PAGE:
On January 6, the U.S. Securities and Exchange Commission (SEC) handed down its first whistleblower award of the year, a sizable $13 million pot to a whistleblower who provided the agency with unique information about ongoing fraud. The whistleblower’s original information aided the SEC in obtaining emergency relief to minimize the losses of investors.
SEC representatives said the whistleblower’s report came promptly and that the whistleblower in question offered extensive assistance to the agency’s staff by meeting in person and helping them understand the scheme.
As always, the SEC did not provide the name of the whistleblower or detailed information about the scheme to protect the whistleblower’s identity and privacy.
Under the SEC’s successful whistleblower program, which has now been running for more than a decade, qualified whistleblowers can receive 10 to 30 percent of money recovered by the government if sanctions exceed $1 million. Factors in determining that exact percentage include the originality and significance of the information, the level of extra assistance provided by the whistleblower, the timeliness of the whistleblower’s report and any culpability on the part of the whistleblower in the misconduct.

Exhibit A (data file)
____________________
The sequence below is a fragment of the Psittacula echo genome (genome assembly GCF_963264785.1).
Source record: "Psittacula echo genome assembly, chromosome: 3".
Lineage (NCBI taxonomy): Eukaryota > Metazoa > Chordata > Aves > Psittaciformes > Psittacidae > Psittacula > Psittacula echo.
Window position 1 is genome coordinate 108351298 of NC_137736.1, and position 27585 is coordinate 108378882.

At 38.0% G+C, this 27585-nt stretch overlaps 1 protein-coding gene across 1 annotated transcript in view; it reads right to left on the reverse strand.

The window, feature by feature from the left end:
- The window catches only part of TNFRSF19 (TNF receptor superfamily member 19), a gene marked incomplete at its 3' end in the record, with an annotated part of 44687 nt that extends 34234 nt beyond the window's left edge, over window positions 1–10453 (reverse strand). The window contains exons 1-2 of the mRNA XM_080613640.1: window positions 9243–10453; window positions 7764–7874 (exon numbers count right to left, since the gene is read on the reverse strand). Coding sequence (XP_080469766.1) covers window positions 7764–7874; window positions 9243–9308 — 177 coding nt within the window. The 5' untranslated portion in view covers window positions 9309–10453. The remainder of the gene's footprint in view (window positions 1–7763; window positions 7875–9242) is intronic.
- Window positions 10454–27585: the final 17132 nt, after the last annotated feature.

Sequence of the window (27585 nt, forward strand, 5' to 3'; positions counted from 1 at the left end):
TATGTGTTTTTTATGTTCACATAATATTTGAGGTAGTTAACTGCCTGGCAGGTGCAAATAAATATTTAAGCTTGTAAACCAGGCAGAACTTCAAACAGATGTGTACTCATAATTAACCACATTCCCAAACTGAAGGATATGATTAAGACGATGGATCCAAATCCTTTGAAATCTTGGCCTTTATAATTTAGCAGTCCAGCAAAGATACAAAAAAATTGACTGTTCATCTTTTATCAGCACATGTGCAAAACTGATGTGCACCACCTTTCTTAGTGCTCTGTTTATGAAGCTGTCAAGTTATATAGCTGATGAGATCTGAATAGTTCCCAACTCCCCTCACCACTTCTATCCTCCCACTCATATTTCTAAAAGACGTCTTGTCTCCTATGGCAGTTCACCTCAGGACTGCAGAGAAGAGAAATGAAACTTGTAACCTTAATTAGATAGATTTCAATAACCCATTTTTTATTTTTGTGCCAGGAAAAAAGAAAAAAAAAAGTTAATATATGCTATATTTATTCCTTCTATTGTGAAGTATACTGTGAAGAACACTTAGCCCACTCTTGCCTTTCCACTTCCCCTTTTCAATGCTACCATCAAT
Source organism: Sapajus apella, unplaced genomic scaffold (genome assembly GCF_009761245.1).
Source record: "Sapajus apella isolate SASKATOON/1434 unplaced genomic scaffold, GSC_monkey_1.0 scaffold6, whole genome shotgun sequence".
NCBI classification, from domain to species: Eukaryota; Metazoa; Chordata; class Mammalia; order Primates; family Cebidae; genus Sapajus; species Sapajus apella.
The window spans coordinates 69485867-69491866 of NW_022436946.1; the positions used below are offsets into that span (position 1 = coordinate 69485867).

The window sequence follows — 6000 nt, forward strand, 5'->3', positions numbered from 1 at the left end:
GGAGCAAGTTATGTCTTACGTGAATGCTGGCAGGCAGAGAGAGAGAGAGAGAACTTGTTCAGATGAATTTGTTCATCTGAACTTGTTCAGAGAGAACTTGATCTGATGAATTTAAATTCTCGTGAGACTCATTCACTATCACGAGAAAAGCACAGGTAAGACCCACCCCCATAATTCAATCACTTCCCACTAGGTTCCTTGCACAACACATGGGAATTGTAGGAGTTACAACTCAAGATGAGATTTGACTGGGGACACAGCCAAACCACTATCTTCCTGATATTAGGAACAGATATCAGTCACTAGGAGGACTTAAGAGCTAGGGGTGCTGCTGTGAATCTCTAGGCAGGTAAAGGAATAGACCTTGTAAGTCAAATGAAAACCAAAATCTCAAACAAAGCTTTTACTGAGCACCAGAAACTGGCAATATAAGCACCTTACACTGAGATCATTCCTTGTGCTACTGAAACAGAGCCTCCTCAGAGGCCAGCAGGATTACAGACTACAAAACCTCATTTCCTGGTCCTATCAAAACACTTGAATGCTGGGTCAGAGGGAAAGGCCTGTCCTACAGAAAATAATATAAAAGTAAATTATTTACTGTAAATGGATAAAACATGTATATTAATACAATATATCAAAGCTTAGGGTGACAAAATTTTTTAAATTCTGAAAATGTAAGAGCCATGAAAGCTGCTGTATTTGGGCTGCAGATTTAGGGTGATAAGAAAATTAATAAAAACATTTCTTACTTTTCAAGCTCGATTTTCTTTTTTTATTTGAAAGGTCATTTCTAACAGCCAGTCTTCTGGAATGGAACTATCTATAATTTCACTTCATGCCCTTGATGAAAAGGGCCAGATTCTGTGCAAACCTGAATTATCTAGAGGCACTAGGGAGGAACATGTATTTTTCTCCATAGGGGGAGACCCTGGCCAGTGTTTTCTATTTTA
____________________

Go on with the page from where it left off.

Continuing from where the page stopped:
The 2021 fiscal year was a record year for the SEC’s whistleblower program, with a total of $564 million to 108 whistleblowers, both single-year records. The SEC’s largest award ever came in October when a whistleblower received $114 million.
If you have information about securities fraud and believe you qualify for a whistleblower claim, contact an experienced whistleblower attorney at Kardell Law Group to begin your case.